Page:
Everyone seems to be preoccupied with the question of energy independence. It's a bipartisan issue, heightened ever since the cost of a gallon of gas rose over four dollars this summer. Even though the price of a barrell of oil has fallen by nearly half, I doubt anyone feels truly calmed.
Too many people are looking for a solution from Washington D.C., the Corn Belt, or Silicon Valley. But few are looking to Brazil, the world's largest producer of sugarcane ethanol, and they should be.
A new working paper out of NBER by economists, Marc D. Weidenmier, Joseph H. Davis, and Roger Aliaga-Diaz suggests that Brazil might offer a solution to America's energy crisis. I quote from the abstract,
The recent world energy crisis raises serious questions about the extent to which the United States should increase domestic oil production and develop alternative sources of energy. We examine the energy developments in Brazil as an important experiment. Brazil has reduced its share of imported oil more than any other major economy in the world in the last 30 years, from 70 percent in the 1970s to only 10 percent today. Brazil has largely achieved this goal by: (1) increasing domestic oil production and (2) developing one of the world's largest and most competitive sources of renewable energy -- sugarcane ethanol -- that now accounts for 50 percent of Brazil's total gasoline consumption. A counterfactual analysis of economic growth in Brazil from 1980-2008 suggests that GDP is almost 35 percent higher today because of increased domestic oil production and the development of sugarcane ethanol. We also find a notable reduction in business-cycle volatility as a result of Brazil's progression to a more diversified energy program. Nearly three-fourths of the welfare benefits have come from domestic oil drilling, however, as rents have been paid to domestic factors of production during a time of rising oil prices. We discuss the potential implications of Brazil's energy program for the U.S. economy by conducting historical counterfactual exercises on U.S. real GDP growth since the 1970s.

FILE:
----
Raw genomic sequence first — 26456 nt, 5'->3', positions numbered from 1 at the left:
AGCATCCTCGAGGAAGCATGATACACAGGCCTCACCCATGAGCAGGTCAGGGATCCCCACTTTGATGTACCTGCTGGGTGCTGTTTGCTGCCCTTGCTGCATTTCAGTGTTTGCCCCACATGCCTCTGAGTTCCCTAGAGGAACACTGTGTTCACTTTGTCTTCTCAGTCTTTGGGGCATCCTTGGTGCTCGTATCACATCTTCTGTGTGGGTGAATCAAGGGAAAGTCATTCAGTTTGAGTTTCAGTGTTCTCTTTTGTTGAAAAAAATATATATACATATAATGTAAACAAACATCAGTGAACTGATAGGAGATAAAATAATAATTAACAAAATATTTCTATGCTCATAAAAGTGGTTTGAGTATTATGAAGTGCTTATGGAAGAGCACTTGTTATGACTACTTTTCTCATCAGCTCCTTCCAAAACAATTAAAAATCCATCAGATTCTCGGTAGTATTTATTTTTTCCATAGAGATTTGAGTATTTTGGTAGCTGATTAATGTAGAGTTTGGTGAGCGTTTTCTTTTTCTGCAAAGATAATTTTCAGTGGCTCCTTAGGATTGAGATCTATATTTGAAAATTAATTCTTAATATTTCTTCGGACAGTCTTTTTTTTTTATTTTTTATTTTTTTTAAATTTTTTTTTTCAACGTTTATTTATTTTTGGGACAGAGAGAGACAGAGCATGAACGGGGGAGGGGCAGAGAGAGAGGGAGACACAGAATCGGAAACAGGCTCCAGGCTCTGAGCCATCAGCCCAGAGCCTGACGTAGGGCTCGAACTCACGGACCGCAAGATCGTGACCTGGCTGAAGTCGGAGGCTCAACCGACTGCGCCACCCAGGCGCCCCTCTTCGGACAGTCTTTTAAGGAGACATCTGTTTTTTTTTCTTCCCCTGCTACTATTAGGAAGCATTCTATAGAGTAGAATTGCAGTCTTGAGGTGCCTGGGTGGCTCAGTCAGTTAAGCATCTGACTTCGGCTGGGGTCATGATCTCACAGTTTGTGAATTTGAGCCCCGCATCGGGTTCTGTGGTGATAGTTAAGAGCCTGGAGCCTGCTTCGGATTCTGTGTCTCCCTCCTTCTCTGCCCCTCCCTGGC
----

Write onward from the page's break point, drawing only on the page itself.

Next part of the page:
Our research assistant, Charles "Atlas" Johnson, heard Weidenmier speak a week ago about energy independence and left pondering this statement by Professor Weidenmier on efficient sources of energy. "When you want energy, you turn to sugar, not corn. Every college student knows this."
Unfortunately, Congress has passed tariffs against sugarcane ethanol that all but kills it from hitting the pumps near you. Hey, no one ever said that the jobs of future would be "American only" or that Congress would understand their importance.